(1882 - 1931)
In the late 1920s, Danish landscape painter Einar Wegener poses as a female dancer for his wife, artist Gerda Wegener, while she waits for her model to arrive. Stirred by the experience and supported by Gerda’s compassion and unconditional love, Einar begins a journey fraught with both emotional and physical peril as he transitions into his true self, a woman called Lili Elbe. This is the story behind the highly acclaimed film, The Danish Girl,directed by Tom Hooper, a 2016 Academy Award winner for Best Actress in a Supporting Role for Alicia Vikander, and nominee for Best Actor in a Leading Role for Eddie Redymane, and Best Production Design and Best Costume Design.
The film has been featured in countless publications, among them, VOGUE, The New York Times, The New Yorker, Architectural Digest, Vanity Fair and others. Hooper decided early on that the best way to tell the story of these two avant grade artists was through their own work. While Einar’s landscapes were a hit in Denmark, Gerda’s feminine portraits were never quite accepted by the Danish community. After Einar started transitioning into Lili, she became Gerda’s muse. Gerda’s art nouveau portraits of Lili became her breakthrough and earned her fame and recognition as an artist in Paris. The film is based on David Ebershoff’s novel of the same name, which drew inspiration from Lili’s personal journals.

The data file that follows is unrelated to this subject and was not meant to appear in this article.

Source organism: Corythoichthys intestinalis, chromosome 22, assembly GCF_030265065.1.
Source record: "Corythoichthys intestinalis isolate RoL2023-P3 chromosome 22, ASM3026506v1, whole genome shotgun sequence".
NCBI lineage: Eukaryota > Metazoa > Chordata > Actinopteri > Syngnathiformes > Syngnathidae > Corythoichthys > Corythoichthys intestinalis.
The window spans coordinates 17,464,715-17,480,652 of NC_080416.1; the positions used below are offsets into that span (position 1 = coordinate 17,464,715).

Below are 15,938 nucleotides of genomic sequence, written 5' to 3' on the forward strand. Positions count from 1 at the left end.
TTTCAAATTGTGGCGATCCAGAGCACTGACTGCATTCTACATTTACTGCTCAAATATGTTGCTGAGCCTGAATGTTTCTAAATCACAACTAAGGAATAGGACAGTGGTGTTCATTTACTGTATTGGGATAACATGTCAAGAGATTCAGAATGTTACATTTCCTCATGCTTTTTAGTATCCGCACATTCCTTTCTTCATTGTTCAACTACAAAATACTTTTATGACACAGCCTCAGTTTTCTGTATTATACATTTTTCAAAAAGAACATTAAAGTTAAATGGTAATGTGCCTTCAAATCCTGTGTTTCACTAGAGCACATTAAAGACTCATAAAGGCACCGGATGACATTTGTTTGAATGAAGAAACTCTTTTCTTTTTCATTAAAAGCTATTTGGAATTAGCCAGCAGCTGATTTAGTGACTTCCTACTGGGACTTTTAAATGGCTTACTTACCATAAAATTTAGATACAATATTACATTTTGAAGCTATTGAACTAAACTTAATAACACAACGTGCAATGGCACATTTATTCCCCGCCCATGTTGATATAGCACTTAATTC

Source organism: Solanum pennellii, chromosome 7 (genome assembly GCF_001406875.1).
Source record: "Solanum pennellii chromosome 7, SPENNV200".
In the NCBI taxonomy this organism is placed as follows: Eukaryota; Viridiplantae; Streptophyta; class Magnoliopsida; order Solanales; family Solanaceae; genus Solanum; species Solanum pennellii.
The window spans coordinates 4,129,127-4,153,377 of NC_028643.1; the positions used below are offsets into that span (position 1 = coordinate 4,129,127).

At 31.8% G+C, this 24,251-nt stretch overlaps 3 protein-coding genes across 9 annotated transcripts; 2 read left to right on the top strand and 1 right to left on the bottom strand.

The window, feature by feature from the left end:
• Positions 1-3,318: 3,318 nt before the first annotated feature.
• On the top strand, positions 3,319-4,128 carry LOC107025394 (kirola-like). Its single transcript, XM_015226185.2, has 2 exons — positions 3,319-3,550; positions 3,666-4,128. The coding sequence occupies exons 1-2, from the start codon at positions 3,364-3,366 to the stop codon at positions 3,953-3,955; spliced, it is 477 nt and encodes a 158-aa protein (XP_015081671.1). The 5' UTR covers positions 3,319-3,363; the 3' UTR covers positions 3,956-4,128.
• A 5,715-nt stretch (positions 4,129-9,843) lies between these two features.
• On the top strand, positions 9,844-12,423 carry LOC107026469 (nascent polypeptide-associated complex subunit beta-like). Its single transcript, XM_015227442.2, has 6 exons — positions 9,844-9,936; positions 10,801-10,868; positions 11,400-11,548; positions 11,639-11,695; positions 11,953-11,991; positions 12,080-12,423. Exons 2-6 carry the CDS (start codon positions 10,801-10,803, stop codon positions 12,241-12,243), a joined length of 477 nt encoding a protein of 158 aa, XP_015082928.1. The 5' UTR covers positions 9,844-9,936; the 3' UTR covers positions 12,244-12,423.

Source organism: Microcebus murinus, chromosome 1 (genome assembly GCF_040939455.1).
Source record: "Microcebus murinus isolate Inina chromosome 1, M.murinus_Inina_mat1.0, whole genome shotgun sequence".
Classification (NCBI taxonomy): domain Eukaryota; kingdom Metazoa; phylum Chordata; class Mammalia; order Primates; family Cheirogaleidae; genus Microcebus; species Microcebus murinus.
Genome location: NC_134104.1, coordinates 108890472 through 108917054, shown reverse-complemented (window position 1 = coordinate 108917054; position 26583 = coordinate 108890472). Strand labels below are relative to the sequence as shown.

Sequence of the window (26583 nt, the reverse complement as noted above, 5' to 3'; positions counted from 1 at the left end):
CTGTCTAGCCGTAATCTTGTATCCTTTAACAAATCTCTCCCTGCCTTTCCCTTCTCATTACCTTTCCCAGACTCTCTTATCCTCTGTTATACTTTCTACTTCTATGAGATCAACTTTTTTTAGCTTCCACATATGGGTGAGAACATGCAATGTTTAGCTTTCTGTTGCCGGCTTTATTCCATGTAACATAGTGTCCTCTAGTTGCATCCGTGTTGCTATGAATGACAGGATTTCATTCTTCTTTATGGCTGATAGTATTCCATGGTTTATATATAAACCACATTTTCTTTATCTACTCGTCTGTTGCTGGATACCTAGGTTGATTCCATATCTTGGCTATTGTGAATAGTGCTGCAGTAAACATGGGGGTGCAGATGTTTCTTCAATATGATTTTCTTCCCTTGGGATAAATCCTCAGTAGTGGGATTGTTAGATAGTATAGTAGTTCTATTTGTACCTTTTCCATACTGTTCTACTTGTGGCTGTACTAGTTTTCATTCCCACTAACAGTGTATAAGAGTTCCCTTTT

Lili Elbe was born Einar Wegener in Vejle, Denmark in 1882 and moved to Copenhagen to study art at the Royal Danish Academy of Fine Arts as a teenager. After marrying Gerda Gottlieb, Elbe realized her true gender identity and began to live her life as a woman. After undergoing four risky surgical procedures to transform her body from male to female, Elbe died from post-operative complications in Dresden, Germany, just shy of her 50th birthday. The story of her life was made into two books, Man into Woman, and the international best seller, The Danish Girl, as well as the highly acclaimed 2015 film of the same title.
Original oil. c. 1910-1920. 6.2 x 9.8". SOLD.
Original oil. 10.63 x 12.2". SOLD.
Views of Rome.
1910. Original oil on canvas. SOLD.